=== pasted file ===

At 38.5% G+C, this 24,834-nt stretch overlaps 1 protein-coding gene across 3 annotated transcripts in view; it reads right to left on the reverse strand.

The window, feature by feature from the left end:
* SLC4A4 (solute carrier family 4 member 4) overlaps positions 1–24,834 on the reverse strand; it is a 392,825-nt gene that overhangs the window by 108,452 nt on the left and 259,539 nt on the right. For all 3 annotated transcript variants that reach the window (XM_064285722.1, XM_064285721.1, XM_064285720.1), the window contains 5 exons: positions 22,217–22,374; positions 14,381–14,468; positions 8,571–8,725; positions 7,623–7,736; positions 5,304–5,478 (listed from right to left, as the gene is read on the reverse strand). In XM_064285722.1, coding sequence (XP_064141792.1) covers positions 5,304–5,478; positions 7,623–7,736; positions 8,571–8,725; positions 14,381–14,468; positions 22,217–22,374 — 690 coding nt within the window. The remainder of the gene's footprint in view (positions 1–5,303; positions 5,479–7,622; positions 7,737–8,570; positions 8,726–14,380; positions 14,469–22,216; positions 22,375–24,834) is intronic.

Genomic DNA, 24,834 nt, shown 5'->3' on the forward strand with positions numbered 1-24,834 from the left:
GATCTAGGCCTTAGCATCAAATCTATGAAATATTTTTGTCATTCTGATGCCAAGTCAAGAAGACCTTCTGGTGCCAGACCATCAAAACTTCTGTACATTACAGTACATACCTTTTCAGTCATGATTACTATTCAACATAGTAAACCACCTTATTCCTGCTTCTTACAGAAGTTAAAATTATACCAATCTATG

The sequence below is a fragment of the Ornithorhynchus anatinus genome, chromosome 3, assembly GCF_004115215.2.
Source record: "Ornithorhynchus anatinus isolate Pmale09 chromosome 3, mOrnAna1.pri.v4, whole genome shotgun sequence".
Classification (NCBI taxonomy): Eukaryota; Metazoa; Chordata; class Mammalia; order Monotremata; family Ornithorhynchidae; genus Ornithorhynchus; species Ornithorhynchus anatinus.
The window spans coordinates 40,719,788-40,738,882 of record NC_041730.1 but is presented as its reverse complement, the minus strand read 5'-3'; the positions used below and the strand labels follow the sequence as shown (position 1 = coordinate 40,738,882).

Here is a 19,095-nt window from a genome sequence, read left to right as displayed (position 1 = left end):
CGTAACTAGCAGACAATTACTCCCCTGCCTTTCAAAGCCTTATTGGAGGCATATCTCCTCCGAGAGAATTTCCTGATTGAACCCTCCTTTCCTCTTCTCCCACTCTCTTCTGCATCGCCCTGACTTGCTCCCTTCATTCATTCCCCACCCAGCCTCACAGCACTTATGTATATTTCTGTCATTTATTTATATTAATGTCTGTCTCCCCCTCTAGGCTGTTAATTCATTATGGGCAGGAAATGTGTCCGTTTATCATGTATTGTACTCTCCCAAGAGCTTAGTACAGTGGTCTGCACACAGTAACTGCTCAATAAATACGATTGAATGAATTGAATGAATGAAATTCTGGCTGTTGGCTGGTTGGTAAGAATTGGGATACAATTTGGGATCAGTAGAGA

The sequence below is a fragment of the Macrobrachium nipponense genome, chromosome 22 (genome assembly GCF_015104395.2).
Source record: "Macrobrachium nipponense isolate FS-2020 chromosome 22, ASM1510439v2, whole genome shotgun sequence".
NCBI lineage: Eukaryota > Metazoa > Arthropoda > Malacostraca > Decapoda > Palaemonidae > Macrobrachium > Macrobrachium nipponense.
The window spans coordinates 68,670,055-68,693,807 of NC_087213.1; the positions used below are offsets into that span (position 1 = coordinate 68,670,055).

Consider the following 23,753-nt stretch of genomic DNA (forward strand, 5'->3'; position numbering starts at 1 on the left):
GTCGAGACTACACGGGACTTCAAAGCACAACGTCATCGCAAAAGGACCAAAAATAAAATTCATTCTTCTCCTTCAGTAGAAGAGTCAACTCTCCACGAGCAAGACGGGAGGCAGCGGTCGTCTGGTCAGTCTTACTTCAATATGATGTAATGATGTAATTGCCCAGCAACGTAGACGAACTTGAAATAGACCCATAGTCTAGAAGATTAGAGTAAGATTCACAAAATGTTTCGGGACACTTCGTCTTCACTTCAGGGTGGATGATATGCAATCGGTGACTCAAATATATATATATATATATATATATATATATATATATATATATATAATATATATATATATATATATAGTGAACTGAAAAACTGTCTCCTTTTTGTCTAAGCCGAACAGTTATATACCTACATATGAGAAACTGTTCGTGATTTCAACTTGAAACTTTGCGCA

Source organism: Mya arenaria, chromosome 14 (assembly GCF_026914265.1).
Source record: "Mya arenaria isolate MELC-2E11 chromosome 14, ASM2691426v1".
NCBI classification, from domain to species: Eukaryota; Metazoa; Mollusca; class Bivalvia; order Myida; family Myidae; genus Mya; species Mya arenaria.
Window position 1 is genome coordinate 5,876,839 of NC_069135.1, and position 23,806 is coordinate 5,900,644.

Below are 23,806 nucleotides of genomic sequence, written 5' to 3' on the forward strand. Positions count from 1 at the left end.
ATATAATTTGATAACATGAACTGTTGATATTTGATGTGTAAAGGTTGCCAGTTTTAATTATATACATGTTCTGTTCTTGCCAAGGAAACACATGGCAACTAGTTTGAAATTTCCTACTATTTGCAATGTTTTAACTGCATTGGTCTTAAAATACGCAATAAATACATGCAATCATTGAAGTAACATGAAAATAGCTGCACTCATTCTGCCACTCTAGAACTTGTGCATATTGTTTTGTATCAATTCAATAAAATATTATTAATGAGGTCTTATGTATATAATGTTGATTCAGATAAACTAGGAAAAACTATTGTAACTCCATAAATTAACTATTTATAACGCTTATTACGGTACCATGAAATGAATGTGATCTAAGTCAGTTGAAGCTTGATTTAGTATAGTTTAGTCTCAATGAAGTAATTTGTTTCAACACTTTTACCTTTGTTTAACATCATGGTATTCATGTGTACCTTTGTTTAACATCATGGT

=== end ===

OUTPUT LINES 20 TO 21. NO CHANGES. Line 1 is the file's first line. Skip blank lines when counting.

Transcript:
NCBI classification, from domain to species: Eukaryota; Metazoa; Mollusca; class Bivalvia; order Myida; family Myidae; genus Mya; species Mya arenaria.
Window position 1 is genome coordinate 5,876,839 of NC_069135.1, and position 23,806 is coordinate 5,900,644.